McCain-Feingold ends up encouraging exactly what Americans say we don’t want: Negative campaigning. After the 2000 presidential election, the polling firms Lake Snell Perry & Assoc. and Deardourff/The Media Co. asked 500 voters about the election. Some 88 percent of them said negative attack campaigning is unethical, and 81 percent thought negative campaigning makes people less likely to vote.
Yet despite the overwhelming majority that opposes negative ads, Congress, in its drive to “reform” campaign financing, has given us a law that will encourage those negative ads and limit individual candidates’ ability to respond with a positive message. The law was passed with the goal of “getting the money out of politics.” And, admittedly, Bush's $100 million-plus does seem like a lot of money.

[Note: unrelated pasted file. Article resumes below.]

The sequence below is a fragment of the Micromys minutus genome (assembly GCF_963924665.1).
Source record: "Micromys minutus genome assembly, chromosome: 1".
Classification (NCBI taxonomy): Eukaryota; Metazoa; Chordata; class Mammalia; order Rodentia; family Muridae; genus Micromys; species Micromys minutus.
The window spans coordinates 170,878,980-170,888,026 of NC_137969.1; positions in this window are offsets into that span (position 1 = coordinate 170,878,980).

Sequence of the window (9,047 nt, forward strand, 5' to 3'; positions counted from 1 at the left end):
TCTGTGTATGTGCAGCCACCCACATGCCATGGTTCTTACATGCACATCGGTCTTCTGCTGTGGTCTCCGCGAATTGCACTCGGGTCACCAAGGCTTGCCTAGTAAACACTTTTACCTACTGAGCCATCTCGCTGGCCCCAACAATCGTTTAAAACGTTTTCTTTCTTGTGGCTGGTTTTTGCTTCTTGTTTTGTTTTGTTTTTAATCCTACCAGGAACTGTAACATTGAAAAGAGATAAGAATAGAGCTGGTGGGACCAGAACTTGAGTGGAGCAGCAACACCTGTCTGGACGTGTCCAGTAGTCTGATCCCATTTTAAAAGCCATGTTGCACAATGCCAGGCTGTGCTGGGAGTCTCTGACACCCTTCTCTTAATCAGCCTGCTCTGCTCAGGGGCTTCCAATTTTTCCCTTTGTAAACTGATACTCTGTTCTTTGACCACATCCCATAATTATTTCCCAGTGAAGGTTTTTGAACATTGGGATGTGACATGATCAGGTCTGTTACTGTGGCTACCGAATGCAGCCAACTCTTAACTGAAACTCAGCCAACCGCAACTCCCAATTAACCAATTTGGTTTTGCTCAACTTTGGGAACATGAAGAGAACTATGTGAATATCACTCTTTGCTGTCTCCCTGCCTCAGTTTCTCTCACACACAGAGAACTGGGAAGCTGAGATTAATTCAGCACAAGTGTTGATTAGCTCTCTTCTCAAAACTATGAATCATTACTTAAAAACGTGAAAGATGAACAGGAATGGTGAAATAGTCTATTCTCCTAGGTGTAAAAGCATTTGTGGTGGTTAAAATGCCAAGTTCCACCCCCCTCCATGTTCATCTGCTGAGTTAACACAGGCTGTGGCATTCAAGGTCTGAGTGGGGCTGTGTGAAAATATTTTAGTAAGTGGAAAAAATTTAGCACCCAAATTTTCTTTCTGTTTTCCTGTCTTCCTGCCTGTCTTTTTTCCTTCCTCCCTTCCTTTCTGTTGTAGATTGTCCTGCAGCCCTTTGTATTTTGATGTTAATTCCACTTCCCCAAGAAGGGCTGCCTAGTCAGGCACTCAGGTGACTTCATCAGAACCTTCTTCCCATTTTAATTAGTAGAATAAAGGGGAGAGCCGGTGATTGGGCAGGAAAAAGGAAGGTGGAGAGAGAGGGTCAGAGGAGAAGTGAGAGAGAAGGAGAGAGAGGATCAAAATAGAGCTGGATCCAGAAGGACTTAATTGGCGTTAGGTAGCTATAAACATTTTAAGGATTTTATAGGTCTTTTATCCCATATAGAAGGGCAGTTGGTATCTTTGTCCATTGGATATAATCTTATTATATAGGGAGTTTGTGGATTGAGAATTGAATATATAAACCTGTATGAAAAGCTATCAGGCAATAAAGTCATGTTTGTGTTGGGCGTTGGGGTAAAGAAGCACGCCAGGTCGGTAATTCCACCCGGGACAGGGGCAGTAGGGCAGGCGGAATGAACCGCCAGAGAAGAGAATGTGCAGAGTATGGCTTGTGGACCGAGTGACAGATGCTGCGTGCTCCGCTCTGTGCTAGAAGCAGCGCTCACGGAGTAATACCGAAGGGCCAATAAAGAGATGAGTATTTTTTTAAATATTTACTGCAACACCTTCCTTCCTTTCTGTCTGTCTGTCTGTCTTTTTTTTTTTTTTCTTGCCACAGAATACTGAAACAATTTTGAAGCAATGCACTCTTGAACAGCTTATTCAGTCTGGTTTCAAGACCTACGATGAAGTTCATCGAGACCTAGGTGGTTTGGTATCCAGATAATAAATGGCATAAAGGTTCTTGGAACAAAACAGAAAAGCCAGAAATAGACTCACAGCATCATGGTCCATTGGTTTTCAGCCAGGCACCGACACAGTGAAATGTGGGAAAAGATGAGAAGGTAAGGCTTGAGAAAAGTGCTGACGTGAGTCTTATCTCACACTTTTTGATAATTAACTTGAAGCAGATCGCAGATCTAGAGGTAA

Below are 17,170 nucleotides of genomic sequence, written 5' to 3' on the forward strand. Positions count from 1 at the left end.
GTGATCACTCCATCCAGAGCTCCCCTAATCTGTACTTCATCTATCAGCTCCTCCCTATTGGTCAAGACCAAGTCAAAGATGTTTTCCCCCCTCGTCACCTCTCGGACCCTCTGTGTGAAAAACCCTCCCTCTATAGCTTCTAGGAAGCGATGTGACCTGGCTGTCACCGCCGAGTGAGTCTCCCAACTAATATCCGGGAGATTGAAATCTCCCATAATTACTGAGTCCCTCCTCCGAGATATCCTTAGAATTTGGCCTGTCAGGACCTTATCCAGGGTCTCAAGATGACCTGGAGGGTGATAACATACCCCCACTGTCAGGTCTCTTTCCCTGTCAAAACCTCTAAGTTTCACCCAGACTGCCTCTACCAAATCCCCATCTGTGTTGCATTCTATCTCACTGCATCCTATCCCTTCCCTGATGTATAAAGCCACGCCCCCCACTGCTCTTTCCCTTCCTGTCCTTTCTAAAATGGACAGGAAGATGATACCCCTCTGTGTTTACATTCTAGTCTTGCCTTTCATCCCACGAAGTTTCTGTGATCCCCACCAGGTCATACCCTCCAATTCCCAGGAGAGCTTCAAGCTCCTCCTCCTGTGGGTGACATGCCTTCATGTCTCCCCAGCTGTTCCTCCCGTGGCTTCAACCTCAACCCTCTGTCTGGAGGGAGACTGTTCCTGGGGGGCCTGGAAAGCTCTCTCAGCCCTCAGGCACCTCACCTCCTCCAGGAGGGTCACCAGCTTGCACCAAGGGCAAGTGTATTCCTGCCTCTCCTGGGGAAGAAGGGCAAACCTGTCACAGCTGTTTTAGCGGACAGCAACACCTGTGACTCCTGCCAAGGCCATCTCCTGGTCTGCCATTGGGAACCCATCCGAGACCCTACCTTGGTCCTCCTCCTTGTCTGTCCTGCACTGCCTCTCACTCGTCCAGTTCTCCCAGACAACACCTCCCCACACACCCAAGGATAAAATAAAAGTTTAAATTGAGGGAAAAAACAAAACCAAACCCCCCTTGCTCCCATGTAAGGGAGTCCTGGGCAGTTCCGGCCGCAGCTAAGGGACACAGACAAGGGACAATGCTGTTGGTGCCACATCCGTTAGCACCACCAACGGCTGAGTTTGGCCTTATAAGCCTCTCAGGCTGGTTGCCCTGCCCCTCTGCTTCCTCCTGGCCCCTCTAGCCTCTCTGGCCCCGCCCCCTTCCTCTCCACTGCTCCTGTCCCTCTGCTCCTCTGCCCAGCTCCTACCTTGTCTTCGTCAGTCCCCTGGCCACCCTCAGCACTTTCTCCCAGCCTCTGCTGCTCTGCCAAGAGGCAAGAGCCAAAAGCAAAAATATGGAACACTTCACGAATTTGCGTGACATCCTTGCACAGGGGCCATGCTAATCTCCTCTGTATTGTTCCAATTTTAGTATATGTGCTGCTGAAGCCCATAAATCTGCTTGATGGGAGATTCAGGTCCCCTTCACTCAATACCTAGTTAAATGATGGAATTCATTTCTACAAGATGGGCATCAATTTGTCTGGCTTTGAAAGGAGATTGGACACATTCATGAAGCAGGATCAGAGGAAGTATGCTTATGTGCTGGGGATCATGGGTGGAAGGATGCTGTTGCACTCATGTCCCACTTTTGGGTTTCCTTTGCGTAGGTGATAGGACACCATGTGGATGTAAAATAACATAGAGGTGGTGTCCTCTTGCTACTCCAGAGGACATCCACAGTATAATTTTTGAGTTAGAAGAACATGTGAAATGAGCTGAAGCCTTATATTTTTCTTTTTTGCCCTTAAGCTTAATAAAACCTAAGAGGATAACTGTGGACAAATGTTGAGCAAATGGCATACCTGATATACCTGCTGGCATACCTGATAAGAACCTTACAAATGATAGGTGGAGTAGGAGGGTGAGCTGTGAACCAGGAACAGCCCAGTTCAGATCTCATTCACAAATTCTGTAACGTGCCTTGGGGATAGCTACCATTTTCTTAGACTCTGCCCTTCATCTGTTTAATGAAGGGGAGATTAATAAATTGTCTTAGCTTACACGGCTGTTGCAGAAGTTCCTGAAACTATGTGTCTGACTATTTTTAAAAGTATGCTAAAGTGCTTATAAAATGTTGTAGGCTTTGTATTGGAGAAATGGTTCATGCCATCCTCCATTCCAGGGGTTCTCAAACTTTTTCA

But as columnist George Will has observed, in the 2000 election cycle Americans spent $3 billion on all federal elections combined, so Bush’s war chest is only a fraction of total political spending. Even that $3 billion isn’t much, when you consider that we’re electing candidates who will manage the $2 trillion annual enterprise that is our federal government. Plus, as Will notes, the $3 billion spent on politics is only half as much as Americans spent during those years on chewing gum.
It’s good news that Dean, like Bush, is opting out. And even better news that Dean’s fellow Democrat John Kerry has followed suit. By proving beyond doubt that the campaign financing system is broken, they may force Congress to admit its reform efforts are a failure. We’d all be better off if lawmakers started over and drafted a bill that allowed anyone to give any amount to any candidate for any reason, as long as the recipient had to immediately disclose his contribution on a federal website.
As Soros proves, we’re never going to get the “special interests” out of politics. But at least we can have transparency -- without encouraging negative ads. That’s a change we can all afford.